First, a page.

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Rutgers Business School Dean Lei Lei has been chosen as one of New Jersey's Best 50 Women in Business for 2015 by NJBIZ.

The Best 50 Women in Business list is intended to honor the most dynamic women in business from across New Jersey.

NJBIZ asked an independent panel of judges to select the winners based on their dedication to business growth, professional and personal accomplishments, community involvement and advocacy for women.

"We are truly fortunate to have the opportunity to recognize this outstanding group of women," said Thomas Curtin, publisher of NJBIZ. "As business and community leaders, they are constantly redefining success within and outside the business arena."

Lei joins several other academics on the Best 50 Women in Business list, including Montclair University President Susan Cole, Barbara-Jayne Lewthwait, president of Centenary College, and Judith Sheft, NJIT's associate vice president of technology development.

Lei became dean of Rutgers Business School - Newark and New Brunswick on Jan. 1 after serving as founding chair of the Department of Supply Chain Management and Marketing Sciences and founding director of the Rutgers Center for Supply Chain Management.

She joined the faculty at Rutgers Business School in 1989 after completing her PhD in industrial engineering from the University of Madison in Wisconsin.

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Faculty Insights: Climate intervention strategy creates business opportunity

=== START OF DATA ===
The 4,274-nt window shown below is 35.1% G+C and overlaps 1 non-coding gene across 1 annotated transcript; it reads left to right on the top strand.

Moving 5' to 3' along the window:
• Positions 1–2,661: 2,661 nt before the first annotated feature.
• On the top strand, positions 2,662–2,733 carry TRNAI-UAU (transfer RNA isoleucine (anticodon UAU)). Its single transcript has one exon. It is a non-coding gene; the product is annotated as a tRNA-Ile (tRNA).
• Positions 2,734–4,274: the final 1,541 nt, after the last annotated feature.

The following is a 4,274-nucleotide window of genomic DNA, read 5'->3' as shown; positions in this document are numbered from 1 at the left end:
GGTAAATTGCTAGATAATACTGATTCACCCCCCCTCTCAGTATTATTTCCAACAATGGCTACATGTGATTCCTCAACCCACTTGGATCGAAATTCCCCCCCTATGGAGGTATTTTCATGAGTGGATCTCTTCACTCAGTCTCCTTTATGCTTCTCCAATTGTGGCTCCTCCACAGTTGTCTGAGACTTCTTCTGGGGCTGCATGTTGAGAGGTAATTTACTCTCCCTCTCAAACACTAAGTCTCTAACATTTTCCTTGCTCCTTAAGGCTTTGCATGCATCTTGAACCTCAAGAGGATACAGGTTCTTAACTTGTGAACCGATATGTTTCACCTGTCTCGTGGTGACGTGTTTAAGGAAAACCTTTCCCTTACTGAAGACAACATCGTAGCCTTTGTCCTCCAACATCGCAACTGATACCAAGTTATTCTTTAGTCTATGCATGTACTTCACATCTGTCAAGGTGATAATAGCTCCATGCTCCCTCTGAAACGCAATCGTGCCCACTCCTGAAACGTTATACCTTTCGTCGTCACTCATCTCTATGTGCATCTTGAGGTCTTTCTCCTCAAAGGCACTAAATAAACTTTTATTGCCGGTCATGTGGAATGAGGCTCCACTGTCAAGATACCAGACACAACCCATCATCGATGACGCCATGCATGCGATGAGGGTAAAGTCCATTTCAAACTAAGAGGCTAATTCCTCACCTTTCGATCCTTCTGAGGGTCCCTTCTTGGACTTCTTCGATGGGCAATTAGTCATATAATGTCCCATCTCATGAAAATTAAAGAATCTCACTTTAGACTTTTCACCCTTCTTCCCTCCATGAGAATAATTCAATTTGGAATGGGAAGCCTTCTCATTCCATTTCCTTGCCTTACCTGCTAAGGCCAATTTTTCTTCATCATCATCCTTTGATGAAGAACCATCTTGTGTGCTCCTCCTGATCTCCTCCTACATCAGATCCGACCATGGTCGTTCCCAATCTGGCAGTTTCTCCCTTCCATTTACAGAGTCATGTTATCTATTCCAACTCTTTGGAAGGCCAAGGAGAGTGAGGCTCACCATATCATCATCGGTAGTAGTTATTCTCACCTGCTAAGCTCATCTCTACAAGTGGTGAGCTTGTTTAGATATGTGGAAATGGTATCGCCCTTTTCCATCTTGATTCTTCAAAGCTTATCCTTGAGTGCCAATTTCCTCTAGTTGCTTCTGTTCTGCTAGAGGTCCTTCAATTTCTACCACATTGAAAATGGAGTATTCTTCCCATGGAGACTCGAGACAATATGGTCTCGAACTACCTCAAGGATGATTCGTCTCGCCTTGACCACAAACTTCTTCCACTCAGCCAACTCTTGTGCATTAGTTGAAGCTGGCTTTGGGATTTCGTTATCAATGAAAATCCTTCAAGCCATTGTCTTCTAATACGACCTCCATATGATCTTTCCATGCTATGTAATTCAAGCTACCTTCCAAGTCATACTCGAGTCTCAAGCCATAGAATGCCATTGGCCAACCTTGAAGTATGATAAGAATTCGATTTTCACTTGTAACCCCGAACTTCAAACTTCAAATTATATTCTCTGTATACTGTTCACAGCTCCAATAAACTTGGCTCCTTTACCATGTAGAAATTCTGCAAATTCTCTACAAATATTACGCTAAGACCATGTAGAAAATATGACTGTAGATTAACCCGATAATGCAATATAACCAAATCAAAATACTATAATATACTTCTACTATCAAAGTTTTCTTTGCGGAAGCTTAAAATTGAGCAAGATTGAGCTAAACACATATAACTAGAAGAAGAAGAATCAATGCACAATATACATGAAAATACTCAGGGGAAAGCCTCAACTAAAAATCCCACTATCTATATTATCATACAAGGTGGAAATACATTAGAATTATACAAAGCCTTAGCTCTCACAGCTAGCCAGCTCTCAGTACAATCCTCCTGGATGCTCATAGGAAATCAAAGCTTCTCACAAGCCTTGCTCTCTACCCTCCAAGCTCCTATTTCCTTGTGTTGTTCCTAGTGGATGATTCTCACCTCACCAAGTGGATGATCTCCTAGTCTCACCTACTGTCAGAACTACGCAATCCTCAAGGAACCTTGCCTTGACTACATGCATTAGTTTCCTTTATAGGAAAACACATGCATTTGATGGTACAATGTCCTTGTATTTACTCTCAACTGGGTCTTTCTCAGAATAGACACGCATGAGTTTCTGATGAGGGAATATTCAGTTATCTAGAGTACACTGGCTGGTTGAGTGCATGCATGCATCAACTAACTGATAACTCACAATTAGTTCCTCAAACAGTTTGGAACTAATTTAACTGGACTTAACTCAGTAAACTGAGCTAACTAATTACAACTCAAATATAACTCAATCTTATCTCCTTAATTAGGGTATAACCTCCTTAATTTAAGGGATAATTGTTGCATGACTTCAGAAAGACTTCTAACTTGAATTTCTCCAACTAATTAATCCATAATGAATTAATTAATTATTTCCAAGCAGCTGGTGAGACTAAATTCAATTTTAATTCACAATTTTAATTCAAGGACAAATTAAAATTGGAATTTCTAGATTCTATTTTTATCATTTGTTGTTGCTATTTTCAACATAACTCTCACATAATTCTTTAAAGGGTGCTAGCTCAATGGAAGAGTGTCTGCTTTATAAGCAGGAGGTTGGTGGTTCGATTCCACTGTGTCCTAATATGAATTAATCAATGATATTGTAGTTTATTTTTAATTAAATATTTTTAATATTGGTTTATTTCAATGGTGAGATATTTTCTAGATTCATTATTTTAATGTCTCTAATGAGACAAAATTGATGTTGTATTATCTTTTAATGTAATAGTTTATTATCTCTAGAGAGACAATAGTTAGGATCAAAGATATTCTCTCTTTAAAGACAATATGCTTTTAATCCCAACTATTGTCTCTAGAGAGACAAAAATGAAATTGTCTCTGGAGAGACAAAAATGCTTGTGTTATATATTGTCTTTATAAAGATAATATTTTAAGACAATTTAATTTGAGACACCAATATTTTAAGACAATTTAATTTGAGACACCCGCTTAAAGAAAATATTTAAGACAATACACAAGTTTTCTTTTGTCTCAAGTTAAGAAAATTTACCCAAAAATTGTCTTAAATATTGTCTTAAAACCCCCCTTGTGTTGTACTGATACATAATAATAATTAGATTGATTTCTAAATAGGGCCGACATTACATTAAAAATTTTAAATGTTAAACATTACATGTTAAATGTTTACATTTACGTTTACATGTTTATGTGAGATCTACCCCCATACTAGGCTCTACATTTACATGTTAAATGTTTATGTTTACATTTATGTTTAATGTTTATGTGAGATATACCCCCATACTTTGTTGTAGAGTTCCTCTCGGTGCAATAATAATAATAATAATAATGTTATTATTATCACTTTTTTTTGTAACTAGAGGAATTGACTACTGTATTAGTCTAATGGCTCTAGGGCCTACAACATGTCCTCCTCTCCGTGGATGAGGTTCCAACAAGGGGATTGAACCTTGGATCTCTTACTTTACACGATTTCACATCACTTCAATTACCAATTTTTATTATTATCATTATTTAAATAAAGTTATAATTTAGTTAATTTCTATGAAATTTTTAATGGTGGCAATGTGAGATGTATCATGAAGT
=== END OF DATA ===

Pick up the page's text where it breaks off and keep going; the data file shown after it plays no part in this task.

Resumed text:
Rutgers professor Paul Falkowski was among 16 members of the National Academy of Sciences who worked on two recently released reports examining the prospects of "geoengineering" the earth's atmospheric conditions if climate becomes increasingly unstable.

In a new video highlighting Rutgers thought leadership, Falkowski, a distinguished professor and the Bennett L. Smith Chair in Business and Natural Resources, explains the opportunity that exists in one proposed intervention: the removal of carbon dioxide from the air.

Turning carbon dioxide emissions from fossil fuel-based power plants into construction materials such as concrete or ceramic represents "one of the best business opportunities out there," he said.


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Rutgers students competing for prestigious Hult Prize

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